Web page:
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Album Review

Wilber has been heard with smaller ensembles, so it's good to find him with a larger, more interactive group — a diversely bred bunch of Dixieland-to-swing mavens. Swedes Bent Persson (trumpet/cornet) and Lars Erstrand (vibes), Finnish multi-woodwindist Antti Sarpila, native Brit/Canadian resident vibist Peter Appleyard, straight Brits Dave Cliff (guitar) and Dave Green (bass) join Americans Wilber, trombonist Dan Barrett, pianist Dick Hyman and drummer Ed Metz, Jr. for this 13-track program of classic, early period jazz. Things start off with a tribute to Benny Goodman with his lesser known number "Scarecrow," a good swinger with Wilber's clarinet and alto firing up the band, making way for Green's swing-to-bop guitar accompanied by a background horn chart. Persson's clear Louis Armstrong influence rises during another solid swinger, "Mahogany Hall Stomp." That same stoic rhythm informs the guitar-driven, full-band unison melody on "Sherman Shuffle." An unusual, piano-led waltz treatment of "Mood Indigo" and Wilber's downtrodden blues on clarinet in "Duke's Feeling Sad" are all hat tips to Duke Ellington. Other dedication tracks showcase Wilber's wonderfully ribald soprano sax during his original, seductive, slow tango "Un Hommage a' Sidney Bechet" with Sarpila's soprano following along, and his alto sax á la Johnny Hodges for the Wild Bill Davis song "Stolen Sweets." Wilber's soprano and Sarpila's clarinet during the uptempo "With a Song in My Heart" duel away in counterpointed bliss. A medium-swing take on Vaughn Monroe's pop tune "Racing With the Moon" is a definite improvement on the original, featuring Wilber's alto again Hodges-like and Persson's pronounced trumpet shakes á la Armstrong. Wilber's wife Joanne "Pug" Horton sings four tracks in her slightly flat, Rosemary Clooney-type voice, the best of the four being the ballad "Music Maestro Please," and the most energetic being "Everywhere You Go." She's a bit strained during "Sweet Lotus Blossom," and her corniest performance is on "Jeepers Creepers." Wilber proves time and time again, especially during "Everywhere You Go" why he is an enduring jazz man, especially on clarinet and soprano sax. His bandmates each get brief solos here and there, but it is the group sound of this fine band that will make it worth your while. ~ Michael G. Nastos, Rovi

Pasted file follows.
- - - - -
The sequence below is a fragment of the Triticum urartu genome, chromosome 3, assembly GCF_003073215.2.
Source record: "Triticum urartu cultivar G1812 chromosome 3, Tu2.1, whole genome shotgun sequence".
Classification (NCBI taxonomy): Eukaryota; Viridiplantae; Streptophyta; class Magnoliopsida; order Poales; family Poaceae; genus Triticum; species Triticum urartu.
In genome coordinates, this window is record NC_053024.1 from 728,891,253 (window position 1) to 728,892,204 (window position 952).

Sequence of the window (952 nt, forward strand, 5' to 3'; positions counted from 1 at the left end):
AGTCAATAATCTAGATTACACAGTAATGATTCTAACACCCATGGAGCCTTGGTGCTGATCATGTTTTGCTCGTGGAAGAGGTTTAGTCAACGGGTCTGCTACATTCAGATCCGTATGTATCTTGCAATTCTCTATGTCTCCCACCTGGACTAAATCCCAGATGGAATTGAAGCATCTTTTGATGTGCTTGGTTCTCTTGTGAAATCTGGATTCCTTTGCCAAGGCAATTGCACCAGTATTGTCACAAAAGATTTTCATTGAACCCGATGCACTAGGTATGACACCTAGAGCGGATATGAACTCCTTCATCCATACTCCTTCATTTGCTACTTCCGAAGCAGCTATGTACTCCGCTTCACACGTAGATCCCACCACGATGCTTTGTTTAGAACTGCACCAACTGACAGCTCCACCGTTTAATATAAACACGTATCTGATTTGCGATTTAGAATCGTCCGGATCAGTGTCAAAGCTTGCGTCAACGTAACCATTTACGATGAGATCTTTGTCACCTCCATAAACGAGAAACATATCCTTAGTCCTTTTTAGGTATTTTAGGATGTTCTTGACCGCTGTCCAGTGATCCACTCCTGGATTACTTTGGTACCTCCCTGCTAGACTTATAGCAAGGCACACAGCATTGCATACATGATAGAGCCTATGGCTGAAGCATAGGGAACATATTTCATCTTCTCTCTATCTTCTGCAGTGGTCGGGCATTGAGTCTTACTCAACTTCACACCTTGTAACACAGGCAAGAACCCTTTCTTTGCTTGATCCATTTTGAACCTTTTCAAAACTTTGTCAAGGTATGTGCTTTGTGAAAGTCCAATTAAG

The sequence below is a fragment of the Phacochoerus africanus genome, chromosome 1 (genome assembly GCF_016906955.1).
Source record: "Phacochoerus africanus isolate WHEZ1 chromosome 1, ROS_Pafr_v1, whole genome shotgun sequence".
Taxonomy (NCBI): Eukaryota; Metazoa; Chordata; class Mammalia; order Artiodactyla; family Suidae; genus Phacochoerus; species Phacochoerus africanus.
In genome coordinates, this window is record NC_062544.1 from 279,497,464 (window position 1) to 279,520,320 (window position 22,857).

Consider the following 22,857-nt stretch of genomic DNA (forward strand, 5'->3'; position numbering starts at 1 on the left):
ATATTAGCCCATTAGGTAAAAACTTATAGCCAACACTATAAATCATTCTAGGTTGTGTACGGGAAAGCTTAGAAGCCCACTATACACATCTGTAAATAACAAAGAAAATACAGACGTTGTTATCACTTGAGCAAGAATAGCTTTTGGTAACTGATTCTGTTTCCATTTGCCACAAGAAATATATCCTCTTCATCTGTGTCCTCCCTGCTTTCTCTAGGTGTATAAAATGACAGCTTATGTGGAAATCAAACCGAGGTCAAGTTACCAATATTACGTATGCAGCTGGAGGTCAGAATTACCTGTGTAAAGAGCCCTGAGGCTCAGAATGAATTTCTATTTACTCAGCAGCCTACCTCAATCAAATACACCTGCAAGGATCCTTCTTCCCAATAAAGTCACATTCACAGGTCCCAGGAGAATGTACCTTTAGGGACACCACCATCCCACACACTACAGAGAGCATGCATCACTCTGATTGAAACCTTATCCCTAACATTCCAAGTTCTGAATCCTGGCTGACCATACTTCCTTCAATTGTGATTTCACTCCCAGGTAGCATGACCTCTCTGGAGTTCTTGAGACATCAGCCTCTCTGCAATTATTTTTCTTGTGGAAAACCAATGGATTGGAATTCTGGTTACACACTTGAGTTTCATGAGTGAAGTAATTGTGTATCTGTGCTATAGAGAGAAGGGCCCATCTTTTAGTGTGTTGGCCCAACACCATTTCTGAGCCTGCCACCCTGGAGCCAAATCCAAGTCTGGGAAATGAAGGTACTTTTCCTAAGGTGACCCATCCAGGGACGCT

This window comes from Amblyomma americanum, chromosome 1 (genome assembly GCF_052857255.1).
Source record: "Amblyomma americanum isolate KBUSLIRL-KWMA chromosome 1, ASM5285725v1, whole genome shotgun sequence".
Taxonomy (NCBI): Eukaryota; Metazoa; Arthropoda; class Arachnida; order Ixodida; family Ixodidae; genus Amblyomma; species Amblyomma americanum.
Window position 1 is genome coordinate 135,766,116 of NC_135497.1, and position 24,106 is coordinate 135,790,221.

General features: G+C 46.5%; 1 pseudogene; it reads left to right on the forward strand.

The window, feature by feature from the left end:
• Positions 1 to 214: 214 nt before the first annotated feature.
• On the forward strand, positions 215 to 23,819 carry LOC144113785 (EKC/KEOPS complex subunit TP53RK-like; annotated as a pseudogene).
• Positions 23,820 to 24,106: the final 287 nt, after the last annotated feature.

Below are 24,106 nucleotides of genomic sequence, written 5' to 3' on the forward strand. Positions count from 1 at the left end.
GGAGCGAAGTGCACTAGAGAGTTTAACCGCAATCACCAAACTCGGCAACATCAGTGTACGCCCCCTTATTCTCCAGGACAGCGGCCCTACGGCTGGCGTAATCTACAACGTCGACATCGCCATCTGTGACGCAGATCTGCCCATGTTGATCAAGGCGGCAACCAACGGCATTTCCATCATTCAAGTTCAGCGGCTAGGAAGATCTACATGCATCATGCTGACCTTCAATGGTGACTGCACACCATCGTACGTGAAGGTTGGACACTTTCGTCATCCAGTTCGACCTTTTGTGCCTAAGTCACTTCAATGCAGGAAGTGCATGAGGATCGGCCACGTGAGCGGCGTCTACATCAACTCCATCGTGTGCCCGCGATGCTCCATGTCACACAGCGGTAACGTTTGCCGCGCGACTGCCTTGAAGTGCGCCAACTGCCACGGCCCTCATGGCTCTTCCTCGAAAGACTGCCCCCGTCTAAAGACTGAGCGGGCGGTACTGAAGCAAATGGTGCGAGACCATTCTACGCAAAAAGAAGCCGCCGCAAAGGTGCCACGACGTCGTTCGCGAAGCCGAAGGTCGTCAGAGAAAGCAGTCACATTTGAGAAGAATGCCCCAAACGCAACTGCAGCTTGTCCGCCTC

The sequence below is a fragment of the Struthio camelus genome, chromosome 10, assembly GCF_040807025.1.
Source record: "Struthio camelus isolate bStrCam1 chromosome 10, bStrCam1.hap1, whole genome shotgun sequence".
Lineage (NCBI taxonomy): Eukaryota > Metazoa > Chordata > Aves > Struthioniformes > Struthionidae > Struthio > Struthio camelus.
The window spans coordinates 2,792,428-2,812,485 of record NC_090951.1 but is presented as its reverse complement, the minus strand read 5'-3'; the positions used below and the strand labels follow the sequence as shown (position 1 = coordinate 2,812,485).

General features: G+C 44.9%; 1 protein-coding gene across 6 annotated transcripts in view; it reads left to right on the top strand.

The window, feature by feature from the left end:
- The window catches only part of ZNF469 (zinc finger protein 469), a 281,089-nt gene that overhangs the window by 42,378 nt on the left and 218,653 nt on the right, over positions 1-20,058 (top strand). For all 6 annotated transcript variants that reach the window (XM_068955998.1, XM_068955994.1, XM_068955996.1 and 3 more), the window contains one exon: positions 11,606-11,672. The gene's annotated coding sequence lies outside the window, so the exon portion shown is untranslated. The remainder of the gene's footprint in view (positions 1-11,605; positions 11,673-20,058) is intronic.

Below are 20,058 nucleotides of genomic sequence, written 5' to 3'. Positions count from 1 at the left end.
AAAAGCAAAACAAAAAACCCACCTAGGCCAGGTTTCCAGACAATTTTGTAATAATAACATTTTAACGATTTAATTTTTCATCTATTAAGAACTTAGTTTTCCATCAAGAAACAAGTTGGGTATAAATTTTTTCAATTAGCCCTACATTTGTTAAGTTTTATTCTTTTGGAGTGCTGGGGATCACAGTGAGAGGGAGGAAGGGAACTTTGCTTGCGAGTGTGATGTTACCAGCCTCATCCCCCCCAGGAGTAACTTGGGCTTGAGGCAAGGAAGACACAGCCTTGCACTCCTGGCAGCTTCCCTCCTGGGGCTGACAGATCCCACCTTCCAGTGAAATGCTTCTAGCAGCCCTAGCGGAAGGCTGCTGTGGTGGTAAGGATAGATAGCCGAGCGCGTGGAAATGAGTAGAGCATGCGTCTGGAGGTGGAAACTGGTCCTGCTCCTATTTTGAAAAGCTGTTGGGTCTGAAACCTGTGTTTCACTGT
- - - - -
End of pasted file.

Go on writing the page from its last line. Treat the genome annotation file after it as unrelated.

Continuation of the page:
Everywhere You Go There's Jazz, Bob Wilber & The International March of Jazz All-Stars
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